Of course, our organisations are filled with rituals, though they can easily serve to split us apart from ourselves rather than connecting us up with one another and with our more courageous, contributory parts.
There’s the ritual of annual performance appraisal, which so often puts us in contact with our inner critic and our fear, inviting us in a defensive relationship with whoever we’re appraising or who is appraising us.
There’s the ritual of the meeting that everyone said ‘yes’ to but nobody wanted to attend, in which we gain access to the part of ourselves that denies what we’re really feeling and puts on a brave face.
There’s the ritual of the project presentation, with its deck of powerpoint slides that can be designed to inspire questions and curiosity but are often designed to dampen down life and keep everybody safe.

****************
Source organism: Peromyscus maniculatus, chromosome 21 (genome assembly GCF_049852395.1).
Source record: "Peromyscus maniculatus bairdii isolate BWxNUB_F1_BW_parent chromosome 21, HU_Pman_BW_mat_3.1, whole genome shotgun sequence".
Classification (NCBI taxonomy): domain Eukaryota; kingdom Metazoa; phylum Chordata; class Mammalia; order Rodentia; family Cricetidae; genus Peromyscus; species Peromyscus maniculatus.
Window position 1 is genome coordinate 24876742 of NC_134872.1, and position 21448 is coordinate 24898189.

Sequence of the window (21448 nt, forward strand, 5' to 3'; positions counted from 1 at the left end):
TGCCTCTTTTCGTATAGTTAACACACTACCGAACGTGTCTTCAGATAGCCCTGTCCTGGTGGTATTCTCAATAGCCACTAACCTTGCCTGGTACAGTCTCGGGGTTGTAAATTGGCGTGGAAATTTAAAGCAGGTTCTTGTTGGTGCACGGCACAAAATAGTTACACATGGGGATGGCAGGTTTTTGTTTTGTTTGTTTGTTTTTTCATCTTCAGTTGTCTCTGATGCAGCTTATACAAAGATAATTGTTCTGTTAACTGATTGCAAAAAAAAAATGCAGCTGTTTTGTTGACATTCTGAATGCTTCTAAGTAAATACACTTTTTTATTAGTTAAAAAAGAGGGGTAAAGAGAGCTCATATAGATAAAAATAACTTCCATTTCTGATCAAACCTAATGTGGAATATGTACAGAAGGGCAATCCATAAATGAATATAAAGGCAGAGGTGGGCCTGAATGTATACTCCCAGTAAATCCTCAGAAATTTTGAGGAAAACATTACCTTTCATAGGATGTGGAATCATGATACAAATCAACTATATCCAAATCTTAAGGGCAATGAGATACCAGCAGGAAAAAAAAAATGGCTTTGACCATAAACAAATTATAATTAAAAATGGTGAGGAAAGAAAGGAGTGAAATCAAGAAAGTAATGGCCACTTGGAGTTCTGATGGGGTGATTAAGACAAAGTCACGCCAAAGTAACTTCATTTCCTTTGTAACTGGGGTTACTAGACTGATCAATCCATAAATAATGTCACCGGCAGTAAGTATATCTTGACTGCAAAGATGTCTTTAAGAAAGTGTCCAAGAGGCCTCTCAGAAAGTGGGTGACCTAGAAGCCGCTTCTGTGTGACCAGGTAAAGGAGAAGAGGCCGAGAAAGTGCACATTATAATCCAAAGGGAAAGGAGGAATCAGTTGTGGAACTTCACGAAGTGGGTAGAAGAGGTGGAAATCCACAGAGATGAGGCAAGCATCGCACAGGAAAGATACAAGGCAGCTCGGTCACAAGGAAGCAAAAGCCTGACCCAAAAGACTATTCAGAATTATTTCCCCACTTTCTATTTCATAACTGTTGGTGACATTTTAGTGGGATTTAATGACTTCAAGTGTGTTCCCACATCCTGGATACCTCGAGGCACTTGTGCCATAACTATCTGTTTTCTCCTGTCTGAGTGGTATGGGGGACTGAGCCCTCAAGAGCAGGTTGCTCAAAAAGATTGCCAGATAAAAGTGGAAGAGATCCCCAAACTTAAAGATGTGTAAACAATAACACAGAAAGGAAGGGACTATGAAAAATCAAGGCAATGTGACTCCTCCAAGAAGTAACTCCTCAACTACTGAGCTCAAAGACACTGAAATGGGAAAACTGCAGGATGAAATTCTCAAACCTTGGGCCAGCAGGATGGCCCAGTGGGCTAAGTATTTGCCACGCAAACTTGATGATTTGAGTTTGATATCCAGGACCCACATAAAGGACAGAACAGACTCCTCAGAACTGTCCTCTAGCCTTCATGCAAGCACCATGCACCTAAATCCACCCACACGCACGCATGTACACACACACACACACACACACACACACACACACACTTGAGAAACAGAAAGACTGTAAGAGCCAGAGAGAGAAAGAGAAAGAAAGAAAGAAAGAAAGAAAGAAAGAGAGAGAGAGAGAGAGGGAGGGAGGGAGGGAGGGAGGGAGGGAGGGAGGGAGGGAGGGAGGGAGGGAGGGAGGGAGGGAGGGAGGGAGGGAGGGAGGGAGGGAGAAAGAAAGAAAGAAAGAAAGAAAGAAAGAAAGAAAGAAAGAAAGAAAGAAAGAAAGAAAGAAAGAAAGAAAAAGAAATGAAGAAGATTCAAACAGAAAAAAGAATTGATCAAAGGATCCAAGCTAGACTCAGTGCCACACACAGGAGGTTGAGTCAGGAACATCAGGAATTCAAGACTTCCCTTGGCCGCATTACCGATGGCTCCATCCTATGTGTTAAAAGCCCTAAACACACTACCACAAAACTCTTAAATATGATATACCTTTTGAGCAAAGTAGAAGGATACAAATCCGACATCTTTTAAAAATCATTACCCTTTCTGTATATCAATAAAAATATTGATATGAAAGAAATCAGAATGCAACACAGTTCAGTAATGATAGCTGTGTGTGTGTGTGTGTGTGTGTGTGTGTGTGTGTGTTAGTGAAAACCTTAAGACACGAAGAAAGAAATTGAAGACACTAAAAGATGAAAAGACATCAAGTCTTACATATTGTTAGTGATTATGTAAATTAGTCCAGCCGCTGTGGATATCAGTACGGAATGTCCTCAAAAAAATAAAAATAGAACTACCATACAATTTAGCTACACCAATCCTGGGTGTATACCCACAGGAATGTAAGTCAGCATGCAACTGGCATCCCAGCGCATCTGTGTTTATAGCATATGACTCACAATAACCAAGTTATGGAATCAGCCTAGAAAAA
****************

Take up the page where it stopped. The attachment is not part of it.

And there’s the ritual of goal-setting, which we can use to cover up how anxious we feel about how little control we really have, and which puts us in contact with the parts of us that reassure ourselves and others about what we don’t believe to be true.
I wonder at what we could we create if we were to more often and more purposefully invent enlivening organisational rituals rather than sleepwalking into ones which deaden. And if we designed our rituals to reconnect us daily with a sense of truthfulness, wonder, responsibility and connectedness to one another, and to remind us of the part we could yet play in this vast and unpredictable world.